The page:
But I still won’t vote for a Democrat. I’m sick of RINOs, such as New York City’s previous mayor, Bloomberg. Trump will continue the degradation of this once-great nation, despite his slogan to make it better.

  • Steve

    January 20, 2016 at 1:28 pm

    “I’d rather she didn’t quit her job as governor but she was being sued and the money for her defense came out of her pocket rather than state coffers. She wasn’t especially wealthy and this was a deliberate attempt to literally destroy her life by the Democrats.”


    Correct, Local radio show was going over that today since the “Quitter” label was making the rounds again. According to the host, George Soros financed dozens of lawsuits and complaints against her, and in Alaska the law required her to personally pay for her defense against these.

    In essence she was forced to choose between being the first sitting Governor to declare personal bankruptcy or take the Fox News job and put money in the bank for her and her family.

    It was a bastard move on the Dems part and it worked. Either way she would be tarred and diminished. Sarah has her faults to be sure, but given what I have heard she really didn’t have much choice.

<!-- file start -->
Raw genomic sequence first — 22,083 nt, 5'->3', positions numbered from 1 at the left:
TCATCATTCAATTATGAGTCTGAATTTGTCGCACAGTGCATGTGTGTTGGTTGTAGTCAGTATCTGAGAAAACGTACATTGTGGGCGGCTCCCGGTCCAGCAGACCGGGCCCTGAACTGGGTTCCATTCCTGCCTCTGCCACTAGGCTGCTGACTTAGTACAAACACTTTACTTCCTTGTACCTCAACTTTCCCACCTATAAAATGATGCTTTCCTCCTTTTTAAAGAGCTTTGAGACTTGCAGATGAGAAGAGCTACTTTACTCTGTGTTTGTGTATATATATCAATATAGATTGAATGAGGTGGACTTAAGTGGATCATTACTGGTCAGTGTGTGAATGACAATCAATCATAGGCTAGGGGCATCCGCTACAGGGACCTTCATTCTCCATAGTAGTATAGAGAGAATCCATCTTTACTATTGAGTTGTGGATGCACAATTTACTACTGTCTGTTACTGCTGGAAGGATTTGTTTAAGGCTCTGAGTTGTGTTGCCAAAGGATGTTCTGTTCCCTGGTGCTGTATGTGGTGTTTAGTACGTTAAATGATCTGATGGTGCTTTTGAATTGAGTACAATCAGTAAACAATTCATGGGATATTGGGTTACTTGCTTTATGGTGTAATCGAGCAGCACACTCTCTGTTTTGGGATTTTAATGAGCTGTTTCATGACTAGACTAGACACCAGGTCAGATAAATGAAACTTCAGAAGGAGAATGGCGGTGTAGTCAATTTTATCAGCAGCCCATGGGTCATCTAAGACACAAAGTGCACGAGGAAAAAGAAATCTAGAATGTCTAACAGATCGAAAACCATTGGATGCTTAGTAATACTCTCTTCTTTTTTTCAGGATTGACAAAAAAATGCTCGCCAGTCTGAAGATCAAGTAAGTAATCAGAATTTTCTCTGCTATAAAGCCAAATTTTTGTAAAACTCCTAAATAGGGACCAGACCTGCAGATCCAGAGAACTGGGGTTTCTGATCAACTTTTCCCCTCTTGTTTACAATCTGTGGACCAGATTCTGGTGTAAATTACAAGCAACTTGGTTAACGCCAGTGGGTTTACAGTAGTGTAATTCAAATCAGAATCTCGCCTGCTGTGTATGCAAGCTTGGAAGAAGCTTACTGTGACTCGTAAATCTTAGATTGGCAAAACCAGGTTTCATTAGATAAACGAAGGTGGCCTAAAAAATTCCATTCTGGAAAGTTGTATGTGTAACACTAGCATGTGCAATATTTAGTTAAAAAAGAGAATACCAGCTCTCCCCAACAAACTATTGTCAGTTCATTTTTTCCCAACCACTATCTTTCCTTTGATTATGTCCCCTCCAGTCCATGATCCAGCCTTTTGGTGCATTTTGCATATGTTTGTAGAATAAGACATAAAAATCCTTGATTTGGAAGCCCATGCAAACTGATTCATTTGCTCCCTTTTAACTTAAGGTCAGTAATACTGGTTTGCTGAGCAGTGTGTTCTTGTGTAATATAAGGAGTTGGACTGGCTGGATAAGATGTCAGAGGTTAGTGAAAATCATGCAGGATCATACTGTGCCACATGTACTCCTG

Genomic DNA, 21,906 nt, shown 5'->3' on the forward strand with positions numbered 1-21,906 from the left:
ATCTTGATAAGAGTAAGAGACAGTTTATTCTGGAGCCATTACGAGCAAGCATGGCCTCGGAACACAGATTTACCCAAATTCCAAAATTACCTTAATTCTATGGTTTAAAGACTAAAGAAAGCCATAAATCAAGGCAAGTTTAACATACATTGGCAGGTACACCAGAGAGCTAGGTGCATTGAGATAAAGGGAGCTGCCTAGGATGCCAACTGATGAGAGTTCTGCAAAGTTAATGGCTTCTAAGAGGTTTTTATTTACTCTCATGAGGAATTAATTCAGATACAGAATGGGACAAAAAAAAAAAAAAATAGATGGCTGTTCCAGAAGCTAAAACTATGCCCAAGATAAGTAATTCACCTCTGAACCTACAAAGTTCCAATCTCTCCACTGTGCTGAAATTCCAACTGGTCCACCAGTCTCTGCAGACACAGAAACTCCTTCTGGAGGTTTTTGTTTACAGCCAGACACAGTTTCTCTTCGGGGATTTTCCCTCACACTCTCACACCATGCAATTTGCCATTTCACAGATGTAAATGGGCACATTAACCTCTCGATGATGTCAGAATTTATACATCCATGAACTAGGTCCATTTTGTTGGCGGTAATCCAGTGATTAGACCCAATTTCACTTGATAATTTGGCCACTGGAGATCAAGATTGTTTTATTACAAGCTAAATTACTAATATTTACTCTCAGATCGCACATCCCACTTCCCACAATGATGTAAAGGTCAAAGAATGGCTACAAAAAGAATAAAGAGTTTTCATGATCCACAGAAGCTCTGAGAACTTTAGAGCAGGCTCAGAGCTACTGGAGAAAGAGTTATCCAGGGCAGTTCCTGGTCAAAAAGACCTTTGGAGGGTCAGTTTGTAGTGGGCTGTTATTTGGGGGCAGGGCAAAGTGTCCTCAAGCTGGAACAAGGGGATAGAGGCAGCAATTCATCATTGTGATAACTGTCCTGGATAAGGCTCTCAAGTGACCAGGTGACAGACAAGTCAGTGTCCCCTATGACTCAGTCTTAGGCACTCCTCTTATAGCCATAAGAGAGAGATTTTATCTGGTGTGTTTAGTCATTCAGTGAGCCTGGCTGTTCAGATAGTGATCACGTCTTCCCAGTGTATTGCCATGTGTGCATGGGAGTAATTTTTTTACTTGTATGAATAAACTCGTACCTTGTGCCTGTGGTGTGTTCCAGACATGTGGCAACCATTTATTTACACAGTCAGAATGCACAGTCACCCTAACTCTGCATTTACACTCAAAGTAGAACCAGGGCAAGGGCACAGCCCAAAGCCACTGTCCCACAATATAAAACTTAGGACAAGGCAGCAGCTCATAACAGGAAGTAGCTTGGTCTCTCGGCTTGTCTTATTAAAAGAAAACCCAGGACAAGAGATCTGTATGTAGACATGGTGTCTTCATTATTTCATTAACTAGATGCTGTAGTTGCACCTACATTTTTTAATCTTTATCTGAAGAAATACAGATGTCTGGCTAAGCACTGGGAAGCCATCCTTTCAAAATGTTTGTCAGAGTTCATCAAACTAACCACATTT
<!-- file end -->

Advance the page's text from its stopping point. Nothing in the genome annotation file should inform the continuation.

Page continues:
• I recognize these issues in connection with her resignation as governor, which is why I have always held back any serious criticism. Nonetheless, I was disappointed when she didn’t hang on and fight.

    Afterward for several years she seemed to hold onto her conservative principles and use her influence to help get some tea party candidates elected. Her endorsements in 2010 and 2014 definitely helped get outsiders and new people elected to Congress. Increasingly in recent years, however, she has appeared to me to be more interested in her celebrity status than those conservative principles. Her endorsement of Trump only seals my declining opinion of her, in the wrong direction.

  • Steve

    I agree, at the time I also wondered why she didn’t stay but now I can see why.

    She was damned either way, 1. Go thru endless court appearances and lawyers fees while trying to run the State and then have new lawsuits filed over every new decision she made for the rest of her term. or 2. Take a very good job w/ a lot less pressure and a much bigger microphone but be labeled a quitter by the press.

    And I also agree that she has at least partially slipped into a caricature of herself lately.